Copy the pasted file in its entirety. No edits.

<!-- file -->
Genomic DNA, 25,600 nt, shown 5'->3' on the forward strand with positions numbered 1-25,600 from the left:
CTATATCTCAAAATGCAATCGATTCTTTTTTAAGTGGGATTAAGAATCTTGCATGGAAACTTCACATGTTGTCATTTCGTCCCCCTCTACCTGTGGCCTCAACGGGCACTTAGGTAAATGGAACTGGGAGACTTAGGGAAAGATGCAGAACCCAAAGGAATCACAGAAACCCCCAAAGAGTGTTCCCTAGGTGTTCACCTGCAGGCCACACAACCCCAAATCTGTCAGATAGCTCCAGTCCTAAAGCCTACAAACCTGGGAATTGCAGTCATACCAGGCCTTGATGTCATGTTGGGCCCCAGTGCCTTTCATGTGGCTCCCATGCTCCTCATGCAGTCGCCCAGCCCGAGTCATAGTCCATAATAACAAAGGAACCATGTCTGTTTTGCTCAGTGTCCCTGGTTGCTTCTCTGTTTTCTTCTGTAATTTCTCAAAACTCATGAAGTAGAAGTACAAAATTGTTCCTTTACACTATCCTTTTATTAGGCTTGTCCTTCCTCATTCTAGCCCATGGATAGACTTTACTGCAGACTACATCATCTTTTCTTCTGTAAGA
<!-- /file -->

Genomic DNA, 25,600 nt, shown 5'->3' on the forward strand with positions numbered 1-25,600 from the left:
CTATATCTCAAAATGCAATCGATTCTTTTTTAAGTGGGATTAAGAATCTTGCATGGAAACTTCACATGTTGTCATTTCGTCCCCCTCTACCTGTGGCCTCAACGGGCACTTAGGTAAATGGAACTGGGAGACTTAGGGAAAGATGCAGAACCCAAAGGAATCACAGAAACCCCCAAAGAGTGTTCCCTAGGTGTTCACCTGCAGGCCACACAACCCCAAATCTGTCAGATAGCTCCAGTCCTAAAGCCTACAAACCTGGGAATTGCAGTCATACCAGGCCTTGATGTCATGTTGGGCCCCAGTGCCTTTCATGTGGCTCCCATGCTCCTCATGCAGTCGCCCAGCCCGAGTCATAGTCCATAATAACAAAGGAACCATGTCTGTTTTGCTCAGTGTCCCTGGTTGCTTCTCTGTTTTCTTCTGTAATTTCTCAAAACTCATGAAGTAGAAGTACAAAATTGTTCCTTTACACTATCCTTTTATTAGGCTTGTCCTTCCTCATTCTAGCCCATGGATAGACTTTACTGCAGACTACATCATCTTTTCTTCTGTAAGA